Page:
Could a Cozy Float

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Toobuilder

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There used to be an ad in the homebuilt magazines that had a Long Eze floating in water with a guy fishing from it. Can't even remember what product was being advertised.
 

Himat

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Interesting in what way, and for whom? I wouldn't expect much in the way of propeller life, or much in the ability to rotate and be anything other than a fast water taxi.
The lack of ability to rotate for take of can be overcome. Improving the propeller life will probably be more difficult.
 

blane.c

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After looking at it, the biggest hurdle would be useful load. After adding the weight of floats it is just a ride for someone wearing a swimsuit.
 

lr27

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Cozy's need a relatively long runway for a light plane. I think a Cozy seaplane might take all week to take off. 1750 ft at sea level* on a hard runway at gross. JATO!

*sea level density altitude. More on a hot day
 

don january

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If you had floats holding the plane up out of the water The canard sure would be enlarged to compensate for drag and weight.
 

Himat

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First, if I understand canard aerodynamics correct, the higher take off speed and reluctance for a canard airplane to rotate is due to less elevator authority than an orthodox airplane. This lower elevator authority is caused by a design choice to not introduce possible dangerous handling characteristics. Ref. Curtis Ascedender.

Put a Cozy on floats and with the step in the right place and with a correct step – sternpost angle it will fly of like on wheels. At a speed higher than an orthodox plane, but that will be no different than on wheels. Only difference I see is that a canard seaplane may benefit from a step slightly forward of an orthodox seaplane.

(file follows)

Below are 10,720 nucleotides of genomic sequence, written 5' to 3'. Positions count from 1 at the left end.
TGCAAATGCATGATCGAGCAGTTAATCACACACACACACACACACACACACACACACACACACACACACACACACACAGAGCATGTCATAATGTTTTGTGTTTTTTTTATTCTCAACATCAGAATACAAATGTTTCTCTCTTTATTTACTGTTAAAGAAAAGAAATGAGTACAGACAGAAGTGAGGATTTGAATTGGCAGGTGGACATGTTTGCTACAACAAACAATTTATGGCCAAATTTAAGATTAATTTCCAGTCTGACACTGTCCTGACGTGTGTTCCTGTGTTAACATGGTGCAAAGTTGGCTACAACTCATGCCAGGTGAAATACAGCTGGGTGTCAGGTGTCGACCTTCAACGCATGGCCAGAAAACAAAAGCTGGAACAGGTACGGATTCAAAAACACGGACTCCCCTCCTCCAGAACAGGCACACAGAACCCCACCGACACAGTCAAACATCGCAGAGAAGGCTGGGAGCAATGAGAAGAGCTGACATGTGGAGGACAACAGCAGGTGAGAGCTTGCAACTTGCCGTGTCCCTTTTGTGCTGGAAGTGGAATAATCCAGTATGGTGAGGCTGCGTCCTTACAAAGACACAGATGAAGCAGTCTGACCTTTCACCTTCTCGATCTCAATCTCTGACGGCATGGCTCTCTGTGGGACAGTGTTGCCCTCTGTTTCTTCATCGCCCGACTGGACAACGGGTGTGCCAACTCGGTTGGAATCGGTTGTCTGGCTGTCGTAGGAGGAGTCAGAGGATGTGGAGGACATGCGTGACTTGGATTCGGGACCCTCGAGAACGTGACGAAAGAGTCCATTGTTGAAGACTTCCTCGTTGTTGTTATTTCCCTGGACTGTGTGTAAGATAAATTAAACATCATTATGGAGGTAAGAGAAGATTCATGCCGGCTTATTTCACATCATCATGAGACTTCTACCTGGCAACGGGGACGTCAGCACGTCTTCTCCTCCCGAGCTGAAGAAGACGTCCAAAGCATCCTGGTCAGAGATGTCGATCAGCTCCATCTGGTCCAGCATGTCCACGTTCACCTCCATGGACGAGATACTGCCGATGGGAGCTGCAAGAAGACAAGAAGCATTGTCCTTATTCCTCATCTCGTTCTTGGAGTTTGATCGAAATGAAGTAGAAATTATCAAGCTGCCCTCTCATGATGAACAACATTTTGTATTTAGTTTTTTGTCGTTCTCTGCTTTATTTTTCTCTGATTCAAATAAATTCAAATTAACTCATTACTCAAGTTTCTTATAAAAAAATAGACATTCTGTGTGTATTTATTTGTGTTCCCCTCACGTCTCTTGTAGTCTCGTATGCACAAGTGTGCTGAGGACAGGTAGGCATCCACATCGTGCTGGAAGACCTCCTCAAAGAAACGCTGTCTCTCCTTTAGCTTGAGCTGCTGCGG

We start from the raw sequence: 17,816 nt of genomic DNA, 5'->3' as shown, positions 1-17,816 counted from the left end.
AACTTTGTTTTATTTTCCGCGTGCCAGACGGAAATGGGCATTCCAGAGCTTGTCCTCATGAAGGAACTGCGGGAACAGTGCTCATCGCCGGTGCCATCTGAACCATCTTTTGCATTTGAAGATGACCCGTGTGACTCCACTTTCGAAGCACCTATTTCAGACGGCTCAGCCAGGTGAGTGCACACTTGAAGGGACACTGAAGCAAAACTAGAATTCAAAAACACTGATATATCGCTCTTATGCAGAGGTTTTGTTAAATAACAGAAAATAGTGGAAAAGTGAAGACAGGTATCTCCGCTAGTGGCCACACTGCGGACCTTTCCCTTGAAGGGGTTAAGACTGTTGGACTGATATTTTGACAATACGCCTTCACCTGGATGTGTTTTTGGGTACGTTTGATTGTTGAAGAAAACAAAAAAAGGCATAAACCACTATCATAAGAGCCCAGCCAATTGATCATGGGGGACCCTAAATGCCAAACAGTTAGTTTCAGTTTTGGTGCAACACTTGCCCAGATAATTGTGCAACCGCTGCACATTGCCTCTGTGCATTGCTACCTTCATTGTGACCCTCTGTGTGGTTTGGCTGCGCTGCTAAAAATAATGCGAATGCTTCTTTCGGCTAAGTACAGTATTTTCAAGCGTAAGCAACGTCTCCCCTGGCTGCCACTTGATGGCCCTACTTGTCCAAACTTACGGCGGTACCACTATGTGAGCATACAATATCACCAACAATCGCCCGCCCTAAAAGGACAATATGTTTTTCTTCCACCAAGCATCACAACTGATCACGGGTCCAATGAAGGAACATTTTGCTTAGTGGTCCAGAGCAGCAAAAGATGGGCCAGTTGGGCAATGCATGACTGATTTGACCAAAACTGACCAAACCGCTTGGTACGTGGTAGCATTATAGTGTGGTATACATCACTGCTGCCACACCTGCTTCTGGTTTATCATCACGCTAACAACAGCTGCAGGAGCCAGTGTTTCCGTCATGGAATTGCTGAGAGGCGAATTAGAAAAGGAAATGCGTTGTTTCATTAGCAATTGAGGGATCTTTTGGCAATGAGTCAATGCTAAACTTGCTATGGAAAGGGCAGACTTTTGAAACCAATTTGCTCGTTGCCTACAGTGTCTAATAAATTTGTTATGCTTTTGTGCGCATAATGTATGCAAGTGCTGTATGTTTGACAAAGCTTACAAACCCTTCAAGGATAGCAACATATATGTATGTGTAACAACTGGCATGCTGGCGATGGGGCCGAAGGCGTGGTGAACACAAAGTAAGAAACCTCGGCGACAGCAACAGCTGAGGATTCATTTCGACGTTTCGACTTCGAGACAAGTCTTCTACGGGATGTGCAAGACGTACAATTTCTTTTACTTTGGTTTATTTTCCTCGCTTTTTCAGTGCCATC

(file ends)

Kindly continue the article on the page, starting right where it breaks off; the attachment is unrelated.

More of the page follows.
The aeromodellers have done canard flying boats, have look at these:

(Ok, the Ocelot benefit from a high power loading, the Pelican even without.)
 

don january

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I think the only thing that would change would be airspeed due to drag and added elevator trim to compensate for pitch
 

lr27

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I think if you used a catapult to launch the Cozy, it could fly with floats. Kind of like the observation planes they used to fly from catapults on battleships, and then pick up off the water with a crane. The climb rate might not be anything to write home about, but over water there aren't many obstacles you have to fly over. ;-p Not really an airplane I'd want, but there's no accounting for taste.
 

Tiger Tim

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Seems to me that you might be better off just making the fuselage into a hull and putting some number of turbofans over the wing. Balance it laterally on the water with Long-EZ-type long range tanks also profiled as little hulls. I’m guessing you’d need a whole lot of lake to get the thing airborne, but with enough effort and money it could probably be done.
 

Mcmark

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A friend of mine Peter VanDine, who has now passed, built and flew the Merganser, a canard seaplane very similar to the Longeze. Center section hull with tip floats and VW powered. Peter’s education was marine architect and had many marine vessels to his design credit, as well as at least 2 airplanes. The second was very close to flying when Peter left us. He had water taxi tested it. I wish I had some pics. I might be able to get a couple from the gent who took over the business.
He destroyed the first and the second went to a museum, but I can’t remember where. I’ll find out.
 

billyvray

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I Googled Peter Van Dine. Interesting fellow. He built a LOT of boats using wood, foam, and glass. He later turned to composite helicopter parts and built the aircraft already mentioned. It sounds like the second aircraft was a better version and would be successful. He also built a carbon fiber body for an MG Airline Coupe - talk about dead sexy. I would love to find out more about him.
 
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